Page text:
Behind the Dunkin' Donuts Curtain With Their Head R&D Chef

Chef Heidi Curry
Chef Heidi Curry
Colin Young-Wolff

Remember the croissant doughnut? Or chocolate chip coffee cake? How about those heart-shaped, sprinkle-covered heart-attack doughnuts stuffed with brownie batter for Valentine's Day? Or even dark-roasted hot coffee?

If you're a fan of Dunkin' Donuts, you may recognize these creations as just a few of the newer items to be found on the 60-year-old company's ever-expanding menu, which is pretty much the same at all its 11,000 domestic and international outposts. 

The Massachusetts-based company is in the throes of an infiltration back into the L.A. market, with four stores opened in the county since August last year (where we sometimes can’t help ourselves to a dark roast and a frosted doughnut). And though East Coast transplants are loving the nostalgia offered by the store's classic lineup of muffins, croissants and breakfast sandwiches, the move has got us wondering how the pink-and-orange brand stays on top of these new food and drink items, which are constantly being added to menus as seasonality and trends change. 

As we discovered, it all comes down to a team of 22 people around the world — most of whom work in a secret test kitchen in Canton, Mass. —who ideate, test, taste and bring these new products to life. We sat down with chef Heidi Curry, senior manager of the bakery R&D team (who also helped develop the Coolatta beverage line), and asked her what it's like to be part of a team that develops nearly 30 market-ready products a year. 

Behind the Dunkin' Donuts Curtain With Their Head R&D Chef
Colin Young-Wolff

SQUID INK: I wasn’t aware that Dunkin’ Donuts had a head chef. What does that even entail?

HEIDI CURRY: It’s funny, those are one of the questions we get often. People don’t know there’s a whole culinary team behind Dunkin’ and that’s exactly what we call it. For Dunkin’ Donuts and Dunkin’ Brands, which includes Baskin Robbins, we have a team of 22 which is comprised of chefs, food scientists, R&D specialists, pastry chefs and a coffee excellence manager. This whole team is lead by our executive chef and head of R&D, Jeff Miller. The great thing about our team is we have this wonderful dynamic where we have these different varied backgrounds where we can work together on different projects to create different items.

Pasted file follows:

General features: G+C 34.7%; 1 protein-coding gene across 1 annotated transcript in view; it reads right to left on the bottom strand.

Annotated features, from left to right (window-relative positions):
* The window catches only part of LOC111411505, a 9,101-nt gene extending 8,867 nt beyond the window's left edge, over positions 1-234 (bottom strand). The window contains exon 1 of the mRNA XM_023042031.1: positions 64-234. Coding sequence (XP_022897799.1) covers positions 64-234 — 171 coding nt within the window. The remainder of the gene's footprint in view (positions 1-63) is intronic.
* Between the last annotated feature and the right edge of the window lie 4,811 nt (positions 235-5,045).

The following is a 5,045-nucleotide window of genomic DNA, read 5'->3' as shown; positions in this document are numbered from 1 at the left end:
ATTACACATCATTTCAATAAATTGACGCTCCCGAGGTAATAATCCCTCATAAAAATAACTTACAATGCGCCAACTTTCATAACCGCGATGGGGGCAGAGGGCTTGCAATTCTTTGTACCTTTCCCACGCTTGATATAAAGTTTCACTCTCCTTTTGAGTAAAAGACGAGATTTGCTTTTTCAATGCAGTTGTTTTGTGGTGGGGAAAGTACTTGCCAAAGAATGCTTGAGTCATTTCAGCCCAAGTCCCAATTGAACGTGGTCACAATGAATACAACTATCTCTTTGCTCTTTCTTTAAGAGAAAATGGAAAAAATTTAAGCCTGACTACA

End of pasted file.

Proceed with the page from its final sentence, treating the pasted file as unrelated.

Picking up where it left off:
Where does all this R&D take place?

If you can envision a giant room with some twists and turns for equipment. It’s our fun R&D lab. The really cool thing about it, in order to get in, you essentially need to have the right access, so not everybody can get into the lab. It’s south of Boston in the corporate office with its own secret entryway. Of course it’s a secret lab because we have a lot of proprietary things we’re working on. You either have access or you don’t. We are a global brand so we have a wonderful international team as well that’s developing and helping our franchisees internationally.

Are the menus different in different countries?

When you look at the international market, we still have our core products — our classics, our coffee, our doughnuts — then depending on the market, they would expand onto that. In India or Vietnam, there are some items they will create for the local palate. Asia has mochi-cream donut. In Thailand, we have a charcoal donut. In India, they create a variety of products using a mango specific to the local palate. Thailand has poppin’ boba platform. They focus on tea because that’s the market there. Each one of these markets has their own team as well. We work hand in hand with the local markets. There’s a great partnerships we have with our teams and international franchisees.

Behind the Dunkin' Donuts Curtain With Their Head R&D Chef
Colin Young-Wolff

Did you approach the West Coast launch differently than other domestic launches?

The entire domestic market, we like to bring all our core items — bring that heritage so everyone has the same great classic Dunkin’ experience. But for specifically this market, when we opened up in Santa Monica, we launched the dark roast first here a few weeks before launching nationally. It was a great opportunity for us, a new store opening in this market.